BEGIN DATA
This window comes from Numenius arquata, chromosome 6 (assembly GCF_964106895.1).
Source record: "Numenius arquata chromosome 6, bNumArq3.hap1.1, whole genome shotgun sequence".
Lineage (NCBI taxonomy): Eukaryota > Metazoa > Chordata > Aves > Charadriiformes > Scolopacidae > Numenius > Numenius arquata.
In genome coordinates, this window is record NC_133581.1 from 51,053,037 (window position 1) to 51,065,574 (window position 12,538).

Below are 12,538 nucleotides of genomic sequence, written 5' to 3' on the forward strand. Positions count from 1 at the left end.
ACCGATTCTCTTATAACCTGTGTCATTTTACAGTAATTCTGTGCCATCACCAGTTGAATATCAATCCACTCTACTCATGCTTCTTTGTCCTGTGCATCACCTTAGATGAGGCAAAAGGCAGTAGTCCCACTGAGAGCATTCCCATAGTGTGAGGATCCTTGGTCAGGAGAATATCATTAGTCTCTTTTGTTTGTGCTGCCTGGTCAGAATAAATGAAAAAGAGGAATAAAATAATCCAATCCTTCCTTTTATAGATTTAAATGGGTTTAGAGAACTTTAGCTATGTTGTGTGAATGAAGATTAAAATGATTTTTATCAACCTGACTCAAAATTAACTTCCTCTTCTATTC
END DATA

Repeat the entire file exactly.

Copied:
This window comes from Numenius arquata, chromosome 6 (assembly GCF_964106895.1).
Source record: "Numenius arquata chromosome 6, bNumArq3.hap1.1, whole genome shotgun sequence".
Lineage (NCBI taxonomy): Eukaryota > Metazoa > Chordata > Aves > Charadriiformes > Scolopacidae > Numenius > Numenius arquata.
In genome coordinates, this window is record NC_133581.1 from 51,053,037 (window position 1) to 51,065,574 (window position 12,538).

Below are 12,538 nucleotides of genomic sequence, written 5' to 3' on the forward strand. Positions count from 1 at the left end.
ACCGATTCTCTTATAACCTGTGTCATTTTACAGTAATTCTGTGCCATCACCAGTTGAATATCAATCCACTCTACTCATGCTTCTTTGTCCTGTGCATCACCTTAGATGAGGCAAAAGGCAGTAGTCCCACTGAGAGCATTCCCATAGTGTGAGGATCCTTGGTCAGGAGAATATCATTAGTCTCTTTTGTTTGTGCTGCCTGGTCAGAATAAATGAAAAAGAGGAATAAAATAATCCAATCCTTCCTTTTATAGATTTAAATGGGTTTAGAGAACTTTAGCTATGTTGTGTGAATGAAGATTAAAATGATTTTTATCAACCTGACTCAAAATTAACTTCCTCTTCTATTC